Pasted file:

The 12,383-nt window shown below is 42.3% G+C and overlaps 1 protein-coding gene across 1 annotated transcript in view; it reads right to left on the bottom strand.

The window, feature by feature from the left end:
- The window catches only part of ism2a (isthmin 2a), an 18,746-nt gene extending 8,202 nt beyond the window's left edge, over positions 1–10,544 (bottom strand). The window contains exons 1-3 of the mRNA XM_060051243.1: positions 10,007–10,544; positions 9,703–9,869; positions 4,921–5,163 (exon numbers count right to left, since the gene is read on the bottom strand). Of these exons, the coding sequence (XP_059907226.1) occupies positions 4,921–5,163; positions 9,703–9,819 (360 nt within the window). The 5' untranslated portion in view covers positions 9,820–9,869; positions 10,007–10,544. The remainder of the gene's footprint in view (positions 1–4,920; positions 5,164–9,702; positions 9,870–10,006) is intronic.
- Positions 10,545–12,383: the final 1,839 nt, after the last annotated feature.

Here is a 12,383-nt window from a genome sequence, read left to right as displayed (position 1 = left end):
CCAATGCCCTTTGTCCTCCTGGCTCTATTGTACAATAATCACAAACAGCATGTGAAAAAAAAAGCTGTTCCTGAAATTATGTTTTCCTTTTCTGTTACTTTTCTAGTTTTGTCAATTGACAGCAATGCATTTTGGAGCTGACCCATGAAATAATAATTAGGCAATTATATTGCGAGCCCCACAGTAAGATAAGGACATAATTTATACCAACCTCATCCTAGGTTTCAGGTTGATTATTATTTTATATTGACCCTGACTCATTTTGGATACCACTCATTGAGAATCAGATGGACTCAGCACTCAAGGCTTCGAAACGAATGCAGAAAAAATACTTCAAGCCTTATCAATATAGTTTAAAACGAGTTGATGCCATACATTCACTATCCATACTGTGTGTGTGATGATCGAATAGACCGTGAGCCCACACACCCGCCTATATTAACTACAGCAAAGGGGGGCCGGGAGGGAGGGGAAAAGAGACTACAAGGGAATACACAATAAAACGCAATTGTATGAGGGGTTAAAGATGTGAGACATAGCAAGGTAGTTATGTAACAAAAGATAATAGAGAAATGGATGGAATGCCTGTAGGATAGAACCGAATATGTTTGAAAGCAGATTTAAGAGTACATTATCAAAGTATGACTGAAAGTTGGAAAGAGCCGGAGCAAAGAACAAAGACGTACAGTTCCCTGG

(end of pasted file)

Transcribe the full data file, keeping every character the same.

The 12,383-nt window shown below is 42.3% G+C and overlaps 1 protein-coding gene across 1 annotated transcript in view; it reads right to left on the bottom strand.

The window, feature by feature from the left end:
- The window catches only part of ism2a (isthmin 2a), an 18,746-nt gene extending 8,202 nt beyond the window's left edge, over positions 1–10,544 (bottom strand). The window contains exons 1-3 of the mRNA XM_060051243.1: positions 10,007–10,544; positions 9,703–9,869; positions 4,921–5,163 (exon numbers count right to left, since the gene is read on the bottom strand). Of these exons, the coding sequence (XP_059907226.1) occupies positions 4,921–5,163; positions 9,703–9,819 (360 nt within the window). The 5' untranslated portion in view covers positions 9,820–9,869; positions 10,007–10,544. The remainder of the gene's footprint in view (positions 1–4,920; positions 5,164–9,702; positions 9,870–10,006) is intronic.
- Positions 10,545–12,383: the final 1,839 nt, after the last annotated feature.

Here is a 12,383-nt window from a genome sequence, read left to right as displayed (position 1 = left end):
CCAATGCCCTTTGTCCTCCTGGCTCTATTGTACAATAATCACAAACAGCATGTGAAAAAAAAAGCTGTTCCTGAAATTATGTTTTCCTTTTCTGTTACTTTTCTAGTTTTGTCAATTGACAGCAATGCATTTTGGAGCTGACCCATGAAATAATAATTAGGCAATTATATTGCGAGCCCCACAGTAAGATAAGGACATAATTTATACCAACCTCATCCTAGGTTTCAGGTTGATTATTATTTTATATTGACCCTGACTCATTTTGGATACCACTCATTGAGAATCAGATGGACTCAGCACTCAAGGCTTCGAAACGAATGCAGAAAAAATACTTCAAGCCTTATCAATATAGTTTAAAACGAGTTGATGCCATACATTCACTATCCATACTGTGTGTGTGATGATCGAATAGACCGTGAGCCCACACACCCGCCTATATTAACTACAGCAAAGGGGGGCCGGGAGGGAGGGGAAAAGAGACTACAAGGGAATACACAATAAAACGCAATTGTATGAGGGGTTAAAGATGTGAGACATAGCAAGGTAGTTATGTAACAAAAGATAATAGAGAAATGGATGGAATGCCTGTAGGATAGAACCGAATATGTTTGAAAGCAGATTTAAGAGTACATTATCAAAGTATGACTGAAAGTTGGAAAGAGCCGGAGCAAAGAACAAAGACGTACAGTTCCCTGG